Researchers put some old elixirs and pills in the Henry Ford Museum's large collection of patent medicines to a modern test. They found a mix of potentially harmful metals like lead and mercury along with benign ingredients, including calcium and iron.
Both fruits are vulnerable to a nasty disease called fire blight that can devastate orchards. So organic labeling standards allow for antibiotics to be used on apple and pear trees. That exemption is set to end in 2014 — but growers say they need a little more time.
The National Urban League releases its annual State of Black America report today. And the group found that - even as African Americans make gains in education - many economic disparities between whites and African-Americans persist. Host Michel Martin finds out why.
Some of the gun measures that were once considered uncontroversial are now facing opposition in the U.S. Congress. For a look at why the political climate has changed, host Michel Martin speaks with Paul Barrett, author of the book Glock:The Rise of America's Gun.
An exciting women's NCAA basketball tournament ended with a dominant win by UConn in Tuesday's final game. ESPN's Pablo Torre talks with host Michel Martin about the game and other sports news.
The USPS says Congress gave it no choice but to continue Saturday mail delivery despite its plan to cut back and save money.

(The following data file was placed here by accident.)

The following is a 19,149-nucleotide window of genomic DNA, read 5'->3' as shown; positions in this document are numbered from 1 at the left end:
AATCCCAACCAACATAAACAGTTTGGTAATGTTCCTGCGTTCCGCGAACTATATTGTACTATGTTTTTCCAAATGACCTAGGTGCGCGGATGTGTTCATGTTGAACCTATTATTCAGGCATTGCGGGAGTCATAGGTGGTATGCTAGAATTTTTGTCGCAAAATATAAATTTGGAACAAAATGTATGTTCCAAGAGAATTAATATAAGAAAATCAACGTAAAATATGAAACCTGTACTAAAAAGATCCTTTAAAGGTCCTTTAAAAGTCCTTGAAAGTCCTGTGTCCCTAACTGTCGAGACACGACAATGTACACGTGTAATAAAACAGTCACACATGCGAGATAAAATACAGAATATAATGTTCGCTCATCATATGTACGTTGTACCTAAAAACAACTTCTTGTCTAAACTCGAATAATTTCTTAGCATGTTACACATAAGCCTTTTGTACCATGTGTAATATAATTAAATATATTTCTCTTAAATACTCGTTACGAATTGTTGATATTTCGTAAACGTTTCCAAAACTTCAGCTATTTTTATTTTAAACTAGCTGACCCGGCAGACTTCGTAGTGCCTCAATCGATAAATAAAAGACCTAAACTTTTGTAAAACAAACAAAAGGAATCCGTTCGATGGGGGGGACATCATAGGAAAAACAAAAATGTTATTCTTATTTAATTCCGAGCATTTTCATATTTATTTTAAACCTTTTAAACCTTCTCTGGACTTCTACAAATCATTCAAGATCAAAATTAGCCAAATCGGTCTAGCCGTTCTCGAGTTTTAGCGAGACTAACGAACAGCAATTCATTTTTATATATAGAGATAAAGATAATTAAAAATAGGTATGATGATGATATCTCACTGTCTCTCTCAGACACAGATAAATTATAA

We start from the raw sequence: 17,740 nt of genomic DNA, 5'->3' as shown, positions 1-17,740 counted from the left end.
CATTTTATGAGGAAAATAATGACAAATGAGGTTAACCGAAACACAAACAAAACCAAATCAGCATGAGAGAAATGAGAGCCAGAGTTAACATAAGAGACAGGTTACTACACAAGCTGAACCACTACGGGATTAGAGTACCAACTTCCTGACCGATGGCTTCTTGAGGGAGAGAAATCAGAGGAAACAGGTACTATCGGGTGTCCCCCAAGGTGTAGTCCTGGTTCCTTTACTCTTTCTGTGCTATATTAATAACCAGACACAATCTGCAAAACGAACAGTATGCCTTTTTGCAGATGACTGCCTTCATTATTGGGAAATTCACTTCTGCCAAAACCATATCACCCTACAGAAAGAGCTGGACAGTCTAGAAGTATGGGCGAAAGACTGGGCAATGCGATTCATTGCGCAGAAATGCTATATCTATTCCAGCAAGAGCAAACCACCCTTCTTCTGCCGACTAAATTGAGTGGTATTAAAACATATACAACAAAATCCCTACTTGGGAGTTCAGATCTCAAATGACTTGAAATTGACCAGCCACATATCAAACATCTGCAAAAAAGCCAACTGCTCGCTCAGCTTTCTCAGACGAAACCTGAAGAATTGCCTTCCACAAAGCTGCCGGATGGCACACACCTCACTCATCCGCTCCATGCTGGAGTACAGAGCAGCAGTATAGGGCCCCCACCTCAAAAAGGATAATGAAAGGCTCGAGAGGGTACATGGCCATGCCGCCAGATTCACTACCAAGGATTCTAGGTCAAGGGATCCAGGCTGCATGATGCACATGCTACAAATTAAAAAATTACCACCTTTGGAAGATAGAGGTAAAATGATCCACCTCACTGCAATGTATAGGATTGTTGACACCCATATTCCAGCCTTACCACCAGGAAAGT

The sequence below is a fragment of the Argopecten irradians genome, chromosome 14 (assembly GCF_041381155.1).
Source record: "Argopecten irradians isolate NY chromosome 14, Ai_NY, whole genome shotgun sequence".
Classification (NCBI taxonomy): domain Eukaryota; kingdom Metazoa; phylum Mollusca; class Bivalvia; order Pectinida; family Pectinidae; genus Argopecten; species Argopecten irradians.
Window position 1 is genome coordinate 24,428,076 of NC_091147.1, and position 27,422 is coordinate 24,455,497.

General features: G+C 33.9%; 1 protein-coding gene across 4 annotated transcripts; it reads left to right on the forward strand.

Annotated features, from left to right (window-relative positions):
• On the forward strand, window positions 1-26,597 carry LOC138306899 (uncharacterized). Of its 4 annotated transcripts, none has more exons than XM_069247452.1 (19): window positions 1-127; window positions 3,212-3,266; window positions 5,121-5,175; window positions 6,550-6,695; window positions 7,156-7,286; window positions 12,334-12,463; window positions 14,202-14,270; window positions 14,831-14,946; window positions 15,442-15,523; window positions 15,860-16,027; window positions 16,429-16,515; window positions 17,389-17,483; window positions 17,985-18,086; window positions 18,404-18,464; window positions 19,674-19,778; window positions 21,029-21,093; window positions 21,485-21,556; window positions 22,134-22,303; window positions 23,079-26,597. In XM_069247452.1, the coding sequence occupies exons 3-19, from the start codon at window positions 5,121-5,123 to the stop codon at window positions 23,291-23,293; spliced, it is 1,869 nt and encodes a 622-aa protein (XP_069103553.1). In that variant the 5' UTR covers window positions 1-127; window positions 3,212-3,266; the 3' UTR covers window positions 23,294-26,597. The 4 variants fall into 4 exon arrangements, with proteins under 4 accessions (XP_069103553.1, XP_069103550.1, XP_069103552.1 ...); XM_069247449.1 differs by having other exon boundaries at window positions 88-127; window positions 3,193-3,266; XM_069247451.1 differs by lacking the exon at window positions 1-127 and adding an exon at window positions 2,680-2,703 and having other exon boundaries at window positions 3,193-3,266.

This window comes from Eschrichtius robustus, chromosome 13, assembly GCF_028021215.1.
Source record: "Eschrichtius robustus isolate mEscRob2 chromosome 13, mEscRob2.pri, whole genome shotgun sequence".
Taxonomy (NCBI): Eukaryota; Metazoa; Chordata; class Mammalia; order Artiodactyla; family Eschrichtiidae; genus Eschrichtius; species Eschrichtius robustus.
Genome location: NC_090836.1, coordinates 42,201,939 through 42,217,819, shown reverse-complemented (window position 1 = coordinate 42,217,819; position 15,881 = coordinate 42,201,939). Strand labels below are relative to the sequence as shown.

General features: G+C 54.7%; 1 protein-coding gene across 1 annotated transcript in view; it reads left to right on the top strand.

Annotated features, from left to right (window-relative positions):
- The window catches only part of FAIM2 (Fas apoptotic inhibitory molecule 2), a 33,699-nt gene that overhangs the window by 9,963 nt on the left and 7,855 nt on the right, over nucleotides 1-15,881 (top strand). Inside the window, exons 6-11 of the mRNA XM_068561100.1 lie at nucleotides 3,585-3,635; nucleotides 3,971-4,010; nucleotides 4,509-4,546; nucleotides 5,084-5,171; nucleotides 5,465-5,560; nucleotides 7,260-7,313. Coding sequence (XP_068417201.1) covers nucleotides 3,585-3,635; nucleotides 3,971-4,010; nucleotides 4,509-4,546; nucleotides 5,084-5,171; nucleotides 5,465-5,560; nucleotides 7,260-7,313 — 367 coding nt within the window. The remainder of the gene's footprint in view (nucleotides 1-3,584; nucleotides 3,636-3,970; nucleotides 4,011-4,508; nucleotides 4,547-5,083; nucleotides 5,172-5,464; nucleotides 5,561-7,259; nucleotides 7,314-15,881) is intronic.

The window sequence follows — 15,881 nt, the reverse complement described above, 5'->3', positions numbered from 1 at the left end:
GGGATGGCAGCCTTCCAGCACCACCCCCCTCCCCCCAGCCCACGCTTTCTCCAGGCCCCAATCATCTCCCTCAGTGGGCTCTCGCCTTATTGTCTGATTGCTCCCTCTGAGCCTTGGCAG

Right now, solar panels make electricity. But a team of engineers in California wants to take solar energy one step further. They're trying to create a device that uses sunlight to make a liquid fuel that goes in our gas tanks.
Critics of the former prime minister have not remained silent in the wake of her death. Some Britons have openly celebrated her passing, with harsh graffiti, cyberattacks, drinking in the streets and even fireworks.
The CIA has morphed from a traditional espionage service concerned with stealing the secrets of foreign governments into an organization consumed with hunting down its enemies. New York Times journalist Mark Mazzetti chronicles this transformation in a new book, The Way of the Knife.
The bill would make it a crime, punishable by prison and a steep fine, to offend religious feelings.